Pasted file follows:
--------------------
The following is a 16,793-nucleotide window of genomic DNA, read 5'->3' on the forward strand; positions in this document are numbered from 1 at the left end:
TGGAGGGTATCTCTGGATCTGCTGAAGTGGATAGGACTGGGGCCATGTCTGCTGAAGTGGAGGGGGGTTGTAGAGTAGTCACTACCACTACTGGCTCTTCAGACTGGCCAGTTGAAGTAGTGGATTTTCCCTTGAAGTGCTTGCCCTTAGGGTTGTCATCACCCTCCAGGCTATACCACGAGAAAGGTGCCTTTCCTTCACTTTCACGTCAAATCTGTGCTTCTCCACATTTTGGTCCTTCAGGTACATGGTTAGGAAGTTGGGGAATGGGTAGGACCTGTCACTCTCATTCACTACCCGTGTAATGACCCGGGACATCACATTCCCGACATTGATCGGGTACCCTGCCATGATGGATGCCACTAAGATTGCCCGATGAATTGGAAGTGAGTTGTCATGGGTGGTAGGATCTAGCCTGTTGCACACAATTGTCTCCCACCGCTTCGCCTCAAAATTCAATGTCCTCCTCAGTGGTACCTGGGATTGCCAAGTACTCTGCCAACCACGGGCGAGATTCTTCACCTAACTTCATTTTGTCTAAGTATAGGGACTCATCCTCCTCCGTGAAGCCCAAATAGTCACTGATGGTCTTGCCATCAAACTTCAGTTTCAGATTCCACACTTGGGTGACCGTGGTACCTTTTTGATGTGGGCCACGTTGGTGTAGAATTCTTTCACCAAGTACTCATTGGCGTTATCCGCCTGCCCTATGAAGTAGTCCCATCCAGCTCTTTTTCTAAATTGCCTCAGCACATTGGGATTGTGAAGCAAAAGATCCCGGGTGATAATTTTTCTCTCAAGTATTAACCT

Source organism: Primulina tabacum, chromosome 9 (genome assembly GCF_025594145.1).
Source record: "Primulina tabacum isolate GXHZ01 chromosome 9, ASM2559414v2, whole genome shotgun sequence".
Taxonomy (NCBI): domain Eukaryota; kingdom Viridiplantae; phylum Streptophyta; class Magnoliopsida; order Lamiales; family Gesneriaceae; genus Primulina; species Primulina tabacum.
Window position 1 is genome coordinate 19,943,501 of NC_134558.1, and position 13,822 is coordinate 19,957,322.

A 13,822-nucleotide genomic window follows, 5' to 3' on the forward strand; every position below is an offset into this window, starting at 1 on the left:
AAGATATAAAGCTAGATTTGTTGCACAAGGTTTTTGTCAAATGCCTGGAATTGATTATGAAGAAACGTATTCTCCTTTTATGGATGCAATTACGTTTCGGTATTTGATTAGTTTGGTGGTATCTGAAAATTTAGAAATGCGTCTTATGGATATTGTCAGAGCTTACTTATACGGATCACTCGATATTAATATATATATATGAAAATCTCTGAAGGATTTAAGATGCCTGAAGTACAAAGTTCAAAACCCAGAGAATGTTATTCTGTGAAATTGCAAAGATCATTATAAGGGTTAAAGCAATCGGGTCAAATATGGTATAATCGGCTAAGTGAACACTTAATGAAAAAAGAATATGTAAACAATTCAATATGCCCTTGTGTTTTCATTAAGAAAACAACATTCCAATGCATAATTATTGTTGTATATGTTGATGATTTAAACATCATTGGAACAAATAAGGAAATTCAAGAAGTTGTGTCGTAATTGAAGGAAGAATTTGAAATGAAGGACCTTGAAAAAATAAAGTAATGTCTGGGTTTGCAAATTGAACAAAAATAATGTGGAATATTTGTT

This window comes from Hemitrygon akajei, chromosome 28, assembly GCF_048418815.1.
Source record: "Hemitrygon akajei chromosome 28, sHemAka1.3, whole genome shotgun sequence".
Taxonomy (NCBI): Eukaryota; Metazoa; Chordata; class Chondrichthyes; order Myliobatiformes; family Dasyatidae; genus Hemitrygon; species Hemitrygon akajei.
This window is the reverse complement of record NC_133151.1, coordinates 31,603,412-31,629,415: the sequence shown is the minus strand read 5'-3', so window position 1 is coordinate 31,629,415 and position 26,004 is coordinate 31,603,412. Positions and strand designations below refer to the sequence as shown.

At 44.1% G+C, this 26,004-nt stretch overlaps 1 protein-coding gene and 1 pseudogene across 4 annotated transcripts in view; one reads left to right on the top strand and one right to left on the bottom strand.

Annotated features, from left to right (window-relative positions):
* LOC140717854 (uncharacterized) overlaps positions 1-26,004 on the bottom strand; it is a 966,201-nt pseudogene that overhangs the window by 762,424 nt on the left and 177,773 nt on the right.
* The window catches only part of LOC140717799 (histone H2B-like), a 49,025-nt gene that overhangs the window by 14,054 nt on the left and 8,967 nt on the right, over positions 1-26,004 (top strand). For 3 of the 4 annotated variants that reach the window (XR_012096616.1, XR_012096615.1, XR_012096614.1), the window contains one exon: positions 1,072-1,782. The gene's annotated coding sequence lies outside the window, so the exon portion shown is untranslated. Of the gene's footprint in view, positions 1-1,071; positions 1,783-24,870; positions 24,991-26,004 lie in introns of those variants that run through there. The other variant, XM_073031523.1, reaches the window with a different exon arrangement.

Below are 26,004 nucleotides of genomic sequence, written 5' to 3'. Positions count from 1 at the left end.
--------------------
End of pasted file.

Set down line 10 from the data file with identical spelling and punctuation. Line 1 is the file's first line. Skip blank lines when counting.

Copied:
Source record: "Hemitrygon akajei chromosome 28, sHemAka1.3, whole genome shotgun sequence".